Keeping Tabs on Translator Logistics
As the industry continues to take
advantage of the 250-mile FM translator move window for AM stations opened by
the Federal Communications Commission, questions begin to swirl about next
steps in the process, the anticipated 2017 AM-exclusive FM translator auction
Will translator licensees and permittees
find it a challenge to get a moved translator authorization built ahead of the
next round of applications? What if
there are delays or things don’t move according to plan? Most importantly, how
likely is it that the FM translator channels abandoned in moves under the
250-mile window will be available for other AM stations in the anticipated 2017
auction filing window?
Radio World reached out to
attorney and regulatory expert John Garziglia, a partner with Womble Carlyle
Sandridge & Rice, who shared his thoughts about the issue of the former
channels of moved FM translators remaining protected.
begin, it must be understood that there are two categories of 250-mile window
FM translator moves, he said. The first category is a move of a licensed
already-built FM translator.
“When a licensed
already-built FM translator is moved under the FCC’s 250-mile policies, the
construction permit gives a three-year time period to construct,” Garziglia
said. “The licensed facility which will be abandoned remains protected while
the newly-granted construction permit is outstanding and un-built.
“Upon the completion of construction under the construction
permit, a license application must be filed,” he continued. “Upon a grant of
the license application for the modified facility for a licensed FM translator,
the previously licensed abandoned site goes away and is no longer an issue.”
The second category is a move of an un-built
never-licensed FM translator.
never-licensed FM translator is granted a move under the FCC’s 250-mile
policies, Garziglia said, that translator facility immediately moves to the new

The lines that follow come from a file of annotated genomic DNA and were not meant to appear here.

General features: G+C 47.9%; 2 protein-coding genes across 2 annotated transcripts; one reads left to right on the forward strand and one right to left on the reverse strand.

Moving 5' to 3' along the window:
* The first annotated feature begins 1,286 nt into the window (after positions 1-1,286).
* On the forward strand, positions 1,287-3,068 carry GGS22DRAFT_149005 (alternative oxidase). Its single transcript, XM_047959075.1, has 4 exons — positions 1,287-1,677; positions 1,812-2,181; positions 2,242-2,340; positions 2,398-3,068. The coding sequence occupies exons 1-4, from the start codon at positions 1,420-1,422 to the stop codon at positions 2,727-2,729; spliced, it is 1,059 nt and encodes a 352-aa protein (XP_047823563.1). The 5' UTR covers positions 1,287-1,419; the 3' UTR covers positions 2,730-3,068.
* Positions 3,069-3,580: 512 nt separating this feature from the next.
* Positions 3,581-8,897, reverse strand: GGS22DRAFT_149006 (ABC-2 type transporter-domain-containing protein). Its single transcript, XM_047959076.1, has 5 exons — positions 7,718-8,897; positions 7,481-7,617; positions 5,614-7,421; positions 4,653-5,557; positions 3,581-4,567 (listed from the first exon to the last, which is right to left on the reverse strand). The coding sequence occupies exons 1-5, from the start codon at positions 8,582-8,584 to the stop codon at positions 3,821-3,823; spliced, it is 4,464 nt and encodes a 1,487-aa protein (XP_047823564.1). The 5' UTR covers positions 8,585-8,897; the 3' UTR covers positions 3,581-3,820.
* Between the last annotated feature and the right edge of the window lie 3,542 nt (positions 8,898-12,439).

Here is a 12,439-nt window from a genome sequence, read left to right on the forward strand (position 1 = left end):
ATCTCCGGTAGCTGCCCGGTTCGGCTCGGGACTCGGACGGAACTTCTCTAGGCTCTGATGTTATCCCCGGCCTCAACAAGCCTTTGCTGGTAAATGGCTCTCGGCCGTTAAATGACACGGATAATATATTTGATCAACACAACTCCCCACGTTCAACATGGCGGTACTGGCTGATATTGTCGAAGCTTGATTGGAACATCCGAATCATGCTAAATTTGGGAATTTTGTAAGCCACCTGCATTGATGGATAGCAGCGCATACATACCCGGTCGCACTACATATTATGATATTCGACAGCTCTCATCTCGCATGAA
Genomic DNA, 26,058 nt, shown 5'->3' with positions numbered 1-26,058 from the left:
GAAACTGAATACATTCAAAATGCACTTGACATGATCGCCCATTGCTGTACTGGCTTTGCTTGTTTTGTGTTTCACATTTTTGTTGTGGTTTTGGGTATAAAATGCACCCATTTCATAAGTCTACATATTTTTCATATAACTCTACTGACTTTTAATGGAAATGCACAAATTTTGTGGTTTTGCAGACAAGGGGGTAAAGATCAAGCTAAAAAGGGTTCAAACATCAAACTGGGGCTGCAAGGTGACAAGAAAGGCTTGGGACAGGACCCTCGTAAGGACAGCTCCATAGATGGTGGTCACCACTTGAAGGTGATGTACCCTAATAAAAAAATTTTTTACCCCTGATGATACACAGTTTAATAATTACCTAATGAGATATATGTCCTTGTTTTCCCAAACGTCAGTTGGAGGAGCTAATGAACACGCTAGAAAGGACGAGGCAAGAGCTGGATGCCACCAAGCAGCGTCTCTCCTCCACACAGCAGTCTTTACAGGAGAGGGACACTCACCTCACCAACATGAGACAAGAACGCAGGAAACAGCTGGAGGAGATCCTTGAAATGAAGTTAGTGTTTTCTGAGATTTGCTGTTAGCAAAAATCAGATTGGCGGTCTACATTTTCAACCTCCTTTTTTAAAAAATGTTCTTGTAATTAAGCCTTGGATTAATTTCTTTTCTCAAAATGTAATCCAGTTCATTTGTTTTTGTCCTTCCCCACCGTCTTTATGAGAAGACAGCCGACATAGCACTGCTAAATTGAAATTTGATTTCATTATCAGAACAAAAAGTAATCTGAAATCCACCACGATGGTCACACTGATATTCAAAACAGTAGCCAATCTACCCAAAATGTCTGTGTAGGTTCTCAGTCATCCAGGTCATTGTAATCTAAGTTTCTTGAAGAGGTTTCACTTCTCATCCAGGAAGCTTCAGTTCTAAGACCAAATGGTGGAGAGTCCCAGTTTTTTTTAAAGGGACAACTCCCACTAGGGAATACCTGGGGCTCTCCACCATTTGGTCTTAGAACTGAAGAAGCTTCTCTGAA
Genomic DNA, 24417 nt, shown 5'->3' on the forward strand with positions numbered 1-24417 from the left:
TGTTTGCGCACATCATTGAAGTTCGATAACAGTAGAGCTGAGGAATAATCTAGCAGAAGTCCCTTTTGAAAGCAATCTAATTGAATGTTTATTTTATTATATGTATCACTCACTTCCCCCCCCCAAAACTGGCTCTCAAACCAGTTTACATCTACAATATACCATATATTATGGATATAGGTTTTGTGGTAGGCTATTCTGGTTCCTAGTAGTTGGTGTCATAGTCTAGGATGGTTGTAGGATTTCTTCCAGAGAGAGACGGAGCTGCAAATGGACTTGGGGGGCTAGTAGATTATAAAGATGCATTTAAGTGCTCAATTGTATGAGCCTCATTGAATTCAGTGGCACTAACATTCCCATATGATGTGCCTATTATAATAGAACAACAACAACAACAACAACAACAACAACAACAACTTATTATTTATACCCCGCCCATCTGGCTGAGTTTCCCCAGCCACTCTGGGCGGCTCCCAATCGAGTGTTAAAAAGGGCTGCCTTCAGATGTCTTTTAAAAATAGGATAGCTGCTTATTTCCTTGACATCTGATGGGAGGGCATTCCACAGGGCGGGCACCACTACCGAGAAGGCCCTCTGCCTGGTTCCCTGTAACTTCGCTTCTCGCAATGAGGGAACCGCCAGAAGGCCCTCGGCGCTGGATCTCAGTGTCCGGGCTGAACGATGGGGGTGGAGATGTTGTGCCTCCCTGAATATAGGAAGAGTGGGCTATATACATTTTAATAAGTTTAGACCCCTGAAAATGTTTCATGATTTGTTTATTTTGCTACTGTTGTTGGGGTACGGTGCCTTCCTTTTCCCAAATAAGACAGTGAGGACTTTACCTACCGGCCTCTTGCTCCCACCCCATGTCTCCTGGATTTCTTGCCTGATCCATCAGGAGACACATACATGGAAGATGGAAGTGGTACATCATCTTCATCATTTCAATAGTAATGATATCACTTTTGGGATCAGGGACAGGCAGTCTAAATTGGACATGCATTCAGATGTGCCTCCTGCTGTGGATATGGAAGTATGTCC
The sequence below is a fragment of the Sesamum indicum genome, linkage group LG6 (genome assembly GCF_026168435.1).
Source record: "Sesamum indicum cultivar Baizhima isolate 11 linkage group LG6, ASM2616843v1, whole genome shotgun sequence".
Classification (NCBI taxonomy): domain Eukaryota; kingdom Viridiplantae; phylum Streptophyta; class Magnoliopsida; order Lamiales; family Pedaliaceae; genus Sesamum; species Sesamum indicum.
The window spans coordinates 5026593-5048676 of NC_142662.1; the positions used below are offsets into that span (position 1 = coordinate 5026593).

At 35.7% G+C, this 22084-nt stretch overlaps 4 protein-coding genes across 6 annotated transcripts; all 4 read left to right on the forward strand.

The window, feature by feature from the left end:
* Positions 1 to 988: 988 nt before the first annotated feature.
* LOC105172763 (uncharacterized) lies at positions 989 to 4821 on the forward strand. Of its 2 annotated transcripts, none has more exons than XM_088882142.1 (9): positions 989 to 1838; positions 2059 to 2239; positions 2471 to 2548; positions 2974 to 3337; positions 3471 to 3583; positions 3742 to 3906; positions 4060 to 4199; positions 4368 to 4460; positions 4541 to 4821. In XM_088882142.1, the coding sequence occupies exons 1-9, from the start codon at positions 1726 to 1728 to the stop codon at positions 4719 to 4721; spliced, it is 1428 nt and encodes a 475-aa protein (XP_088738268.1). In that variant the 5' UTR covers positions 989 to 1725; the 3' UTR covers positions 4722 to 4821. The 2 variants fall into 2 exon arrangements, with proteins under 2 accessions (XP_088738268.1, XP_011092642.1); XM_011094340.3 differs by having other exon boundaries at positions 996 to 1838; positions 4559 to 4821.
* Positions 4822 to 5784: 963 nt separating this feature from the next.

location in the commission database. And important to note: The previous
abandoned location is no longer protected.
said, under a 250-mile move in the first category of a licensed already-built
FM translator, the licensee of that translator could take up to three years to
construct and move. During that time, both the licensed and the
construction permit facility would be protected, he said — thus clearly raising
the issue of former FM translator facilities possibly remaining protected
during the 2017.
But, Garziglia pointed out,
during the 250-mile window, many of the moves filed were for the second
category of un-built never-licensed FM translators which do not have the
previous site protected for any amount of time.
There’s also another time element to consider. For licensees in the first
category of licensed already-built FM translators, the time element to pay
attention to is the one-year time period that an FM translator can be off the
air prior to losing its license.
In many of these
250-mile moves of licensed already-built FM translators, Garziglia said, the FM
translator is taken off the air upon its acquisition — thus the clock begins to
wind down on the one-year time period for the translator to return to the air
or lose its license.
“That one-year time period,
not the three-year construction permit time period, will be the decisive time
element for this first category of FM translators, meaning that it is likely
that these translators will be moved and licensed at new sites, and the
previous abandoned sites no longer protected, by mid-2017,” Garziglia said.
Therefore, while there may be some FM translators
protected at both existing sites and new sites when the 2017 FM translator
auction window for AM stations opens, Garziglia does not expect this to be a
large number. He notes a final consideration: In many of the rural areas
that FM translators were moved from, there are a multitude of otherwise available
FM translator frequencies. Therefore, even if there should be one frequency
remaining blocked in these rural areas, there likely will be alternative FM
translator channels available.
The current 250-mile translator window for moving FM
translators to carry AM stations now remains opens through Oct. 31 for Class A,
B, C and D AM stations. There is no indication yet from the FCC when the 2017
AM-exclusive FM translator auction window will open.
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